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Every week we get Down & Dirty, in which Nozlee Samadzadeh breaks down our favorite seasonal fruits, vegetables, and more by the numbers.
Tomatoes are the beauty queens of summer: beautiful, a bit high-maintenance, and occasionally prone to bursting. And they're not afraid to break your heart: tomatoes just aren't worth eating in any season but the summer. As red as a hothouse tomato looks, it can't compare to the juicy, intense flavor of a sun-ripened sungold at farmers' market.
As you probably know, tomatoes are actually fruit. But did you know that to keep tariff laws in order, in 1893 the Supreme Court unanimously decided to classify tomatoes as a vegetable? You can read the full decision here, if you'd like -- tomatoes may be fruit botanically, but legally they're vegetables.
If you're lucky enough to have tomato plants in your backyard, you know to water them well (but never let moisture touch the leaves!) and to keep them on the vine as long as possible to get the best of their sweet flavor once picked. For those of us who have to buy at market: most tomatoes are sold just a day short of peak ripeness, just for ease of transportation. Look for tomatoes that are unblemished, feel heavy in the hand, smell amazing, have clear, unwrinkled skin. If you need tomatoes for that day or are looking to make a big batch of salsa or tomato sauce, ask around until you find a stall with a "seconds" bin -- tomatoes that got smushed in transit, are partially split open, or are just a little ugly. Not only are these ready to eat, they're also less expensive!
Heirloom tomatoes are the ugly ducklings of the family, with gnarled outsides and flavorful innards. With dozens of cultivars, most heirloom varieties originated when a genetic mutation held over a generation or two. Because they aren't bred for consistency, heirlooms have wonderful craggy shapes and come in all colors: yellow, orange, green, and even black. We gathered as many varieties as we could at the Union Square Greenmarket to photograph, but these are just a drop in the bucket:
1. Black Krim - This variety originated in Crimea, where the long, hot summers are perfect for growing tomatoes.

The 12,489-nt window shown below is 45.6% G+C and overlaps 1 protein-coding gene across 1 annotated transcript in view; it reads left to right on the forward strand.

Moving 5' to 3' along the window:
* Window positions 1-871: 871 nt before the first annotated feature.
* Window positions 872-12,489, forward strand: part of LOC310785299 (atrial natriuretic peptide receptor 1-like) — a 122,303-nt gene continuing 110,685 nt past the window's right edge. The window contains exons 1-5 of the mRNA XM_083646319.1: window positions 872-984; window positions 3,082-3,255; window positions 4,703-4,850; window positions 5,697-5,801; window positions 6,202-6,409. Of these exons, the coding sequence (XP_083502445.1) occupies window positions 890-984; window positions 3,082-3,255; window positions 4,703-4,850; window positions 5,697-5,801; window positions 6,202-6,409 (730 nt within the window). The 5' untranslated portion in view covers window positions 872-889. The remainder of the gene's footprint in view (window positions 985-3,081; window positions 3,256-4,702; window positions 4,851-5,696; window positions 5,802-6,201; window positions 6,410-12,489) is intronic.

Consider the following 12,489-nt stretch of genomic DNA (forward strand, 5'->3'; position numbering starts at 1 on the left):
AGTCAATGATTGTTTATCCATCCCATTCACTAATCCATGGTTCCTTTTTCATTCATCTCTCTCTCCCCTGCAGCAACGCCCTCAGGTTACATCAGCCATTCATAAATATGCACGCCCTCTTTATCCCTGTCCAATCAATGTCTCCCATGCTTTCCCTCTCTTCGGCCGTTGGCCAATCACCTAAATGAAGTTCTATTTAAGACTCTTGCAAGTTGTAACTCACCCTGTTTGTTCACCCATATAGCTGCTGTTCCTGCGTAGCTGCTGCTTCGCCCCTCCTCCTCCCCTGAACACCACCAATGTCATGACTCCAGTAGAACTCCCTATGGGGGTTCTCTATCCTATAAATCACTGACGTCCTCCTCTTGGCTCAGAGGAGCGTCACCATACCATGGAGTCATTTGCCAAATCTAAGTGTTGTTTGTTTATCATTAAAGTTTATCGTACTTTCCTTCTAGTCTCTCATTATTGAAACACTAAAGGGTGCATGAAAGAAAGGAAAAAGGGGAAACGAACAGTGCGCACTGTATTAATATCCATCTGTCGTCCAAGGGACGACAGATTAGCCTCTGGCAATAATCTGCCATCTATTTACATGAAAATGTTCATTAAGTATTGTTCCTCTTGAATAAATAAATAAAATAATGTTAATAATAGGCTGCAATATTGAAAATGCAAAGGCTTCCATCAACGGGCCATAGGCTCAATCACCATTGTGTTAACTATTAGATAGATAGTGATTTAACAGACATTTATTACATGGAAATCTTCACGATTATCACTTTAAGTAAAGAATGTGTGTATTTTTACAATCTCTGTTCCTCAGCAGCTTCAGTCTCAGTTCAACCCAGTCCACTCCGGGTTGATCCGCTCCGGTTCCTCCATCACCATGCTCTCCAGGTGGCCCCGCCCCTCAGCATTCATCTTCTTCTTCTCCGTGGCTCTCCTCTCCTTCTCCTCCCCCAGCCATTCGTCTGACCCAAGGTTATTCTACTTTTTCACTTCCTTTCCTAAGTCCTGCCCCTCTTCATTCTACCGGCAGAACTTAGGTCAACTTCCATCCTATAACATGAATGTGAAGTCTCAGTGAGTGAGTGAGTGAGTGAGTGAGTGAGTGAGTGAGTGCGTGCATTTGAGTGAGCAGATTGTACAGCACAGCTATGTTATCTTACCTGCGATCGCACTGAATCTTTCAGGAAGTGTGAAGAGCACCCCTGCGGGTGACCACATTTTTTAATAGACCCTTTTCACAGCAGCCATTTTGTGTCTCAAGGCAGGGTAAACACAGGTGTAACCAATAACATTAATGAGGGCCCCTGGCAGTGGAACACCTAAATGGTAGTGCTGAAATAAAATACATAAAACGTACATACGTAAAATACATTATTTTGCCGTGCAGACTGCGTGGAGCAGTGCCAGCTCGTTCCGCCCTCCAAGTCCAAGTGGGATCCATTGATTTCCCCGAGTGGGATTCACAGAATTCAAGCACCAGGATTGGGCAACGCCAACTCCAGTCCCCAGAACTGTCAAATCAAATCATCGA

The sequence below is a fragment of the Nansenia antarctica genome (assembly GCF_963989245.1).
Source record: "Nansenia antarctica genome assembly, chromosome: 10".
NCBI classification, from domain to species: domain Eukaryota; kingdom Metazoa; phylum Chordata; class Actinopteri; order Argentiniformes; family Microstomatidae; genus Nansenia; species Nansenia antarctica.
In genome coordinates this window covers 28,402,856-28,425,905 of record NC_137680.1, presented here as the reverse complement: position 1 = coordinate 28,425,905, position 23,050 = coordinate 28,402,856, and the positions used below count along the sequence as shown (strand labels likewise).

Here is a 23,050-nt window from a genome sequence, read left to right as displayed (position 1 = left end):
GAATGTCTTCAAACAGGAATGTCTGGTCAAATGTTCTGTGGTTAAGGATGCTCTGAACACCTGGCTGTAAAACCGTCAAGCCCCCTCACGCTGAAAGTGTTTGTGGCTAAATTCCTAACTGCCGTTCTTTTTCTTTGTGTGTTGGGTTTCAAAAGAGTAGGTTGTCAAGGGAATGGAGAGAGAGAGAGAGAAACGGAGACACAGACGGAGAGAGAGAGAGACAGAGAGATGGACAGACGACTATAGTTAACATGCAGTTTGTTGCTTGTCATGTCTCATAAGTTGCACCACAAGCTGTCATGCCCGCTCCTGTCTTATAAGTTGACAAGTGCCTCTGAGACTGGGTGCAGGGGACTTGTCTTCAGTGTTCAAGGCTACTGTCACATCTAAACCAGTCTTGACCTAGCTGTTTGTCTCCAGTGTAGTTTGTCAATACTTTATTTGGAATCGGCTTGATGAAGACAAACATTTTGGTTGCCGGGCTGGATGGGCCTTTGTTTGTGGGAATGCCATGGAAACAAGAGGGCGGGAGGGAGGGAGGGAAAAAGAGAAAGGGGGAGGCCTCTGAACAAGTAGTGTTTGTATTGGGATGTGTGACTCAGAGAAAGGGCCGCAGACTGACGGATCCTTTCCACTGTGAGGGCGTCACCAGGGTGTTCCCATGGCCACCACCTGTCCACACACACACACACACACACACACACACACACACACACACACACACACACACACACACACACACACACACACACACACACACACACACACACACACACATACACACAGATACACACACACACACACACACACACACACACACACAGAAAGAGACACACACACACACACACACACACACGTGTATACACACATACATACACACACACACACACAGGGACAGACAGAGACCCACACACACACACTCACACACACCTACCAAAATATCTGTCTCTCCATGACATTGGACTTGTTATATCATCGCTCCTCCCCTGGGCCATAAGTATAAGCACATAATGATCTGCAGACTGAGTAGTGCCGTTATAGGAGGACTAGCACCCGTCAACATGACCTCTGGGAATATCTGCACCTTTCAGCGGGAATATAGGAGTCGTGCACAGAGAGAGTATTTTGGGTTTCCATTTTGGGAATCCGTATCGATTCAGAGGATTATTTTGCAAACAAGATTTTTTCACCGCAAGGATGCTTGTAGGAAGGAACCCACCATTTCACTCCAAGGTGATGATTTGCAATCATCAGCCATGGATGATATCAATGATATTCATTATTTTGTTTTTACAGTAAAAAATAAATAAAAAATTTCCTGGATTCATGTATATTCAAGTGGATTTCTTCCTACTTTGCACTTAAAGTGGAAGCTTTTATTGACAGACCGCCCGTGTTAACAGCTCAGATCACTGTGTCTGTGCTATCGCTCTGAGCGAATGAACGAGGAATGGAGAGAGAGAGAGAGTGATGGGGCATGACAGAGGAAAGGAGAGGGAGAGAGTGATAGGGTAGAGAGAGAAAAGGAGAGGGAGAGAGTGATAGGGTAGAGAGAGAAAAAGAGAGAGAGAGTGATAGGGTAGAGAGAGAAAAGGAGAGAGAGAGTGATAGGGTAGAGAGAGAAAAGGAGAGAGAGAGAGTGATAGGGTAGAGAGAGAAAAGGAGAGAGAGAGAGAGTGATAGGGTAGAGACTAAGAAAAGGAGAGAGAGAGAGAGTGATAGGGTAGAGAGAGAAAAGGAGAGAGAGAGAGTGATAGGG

2. Black Heirloom - Originally from Russia, the reds and greens in this tomato make it almost mahogany in color.
3. Mr. Stripey - Intensely sweet and striped in red and yellow, the tomato we picked out was adorably heart-shaped!
4. Green Zebra - Conventional green tomatoes are just unripe, but in heirloom varieties it's just another mature color. This yellow-green tomato is less sweet than other varieties because of its striped green flesh.
5. It's a Mystery! - We couldn't figure out the variety of this tomato: pale green on its lower half and darkest black on top, it had sky blue mottling near the stem. Amazing. If you know what variety this could be possibly be, let us know!
These are the tomatoes you're used to: round, reliable, and uniform in color. Most of these tomatoes are hybrids bred for their consistent shape -- an heirloom tomato makes a gorgeous addition to a salad, but it's the plum tomato you go to when you need to make a sauce. There's room for all kinds.
6. Beefsteak - This is what you think of when you think of a tomato: round, meaty, and red to the core. (These are Merrill's favorite kind of tomatoes!) They're sweeter than heirloom varieties, are usually smaller, and have a much higher yield, meaning that you get more bang for your buck when planting them in the garden.
7. Plum - Plum tomatoes are ideal for grilling and sauce-making. With a high ratio of flesh to seeds, they don't break down when heated or turn to mush when simmered. San Marzano tomatoes, prized for their sauce, are a plum variety. (You can also find yellow plum tomatoes, like we have here.) It's worth mentioning that plum tomatoes are ideal for slicing into long, skinny sandwiches, just because of their shape!
8. Cherry - From Sungolds to "Yellow Pears," I would bet that most cherry tomatoes never make it out of their respective owners' gardens -- they're that irresistable eaten sun-warmed straight off the vine. If you manage to get them inside, though, cherry tomatoes are perfect for salads: bite-sized and ready to eat, they won't get watery on contact with dressing. (Need to cut them in half? Try this trick.)
9. The Inside Scoop - As pointed out above, the inside of a tomato is important once you start cooking. Big, pound-plus tomatoes are mostly composed of seeds and the membranes around them -- less than ideal for breaking down on the stovetop. Small, meaty plum tomatoes, on the other hand, leave more behind after seeding.
Whether you're making sauce, tomato pie, or anything else, you might also need to peel your tomatoes. Kristen has us covered: you can freeze them, blanch them in boiling water, or just use a food mill.
From the garden or the farmers' market, it's always a good idea to eat as many tomatoes as possible during the summer -- here are three tomato-forward recipes you'll still be dreaming about in December: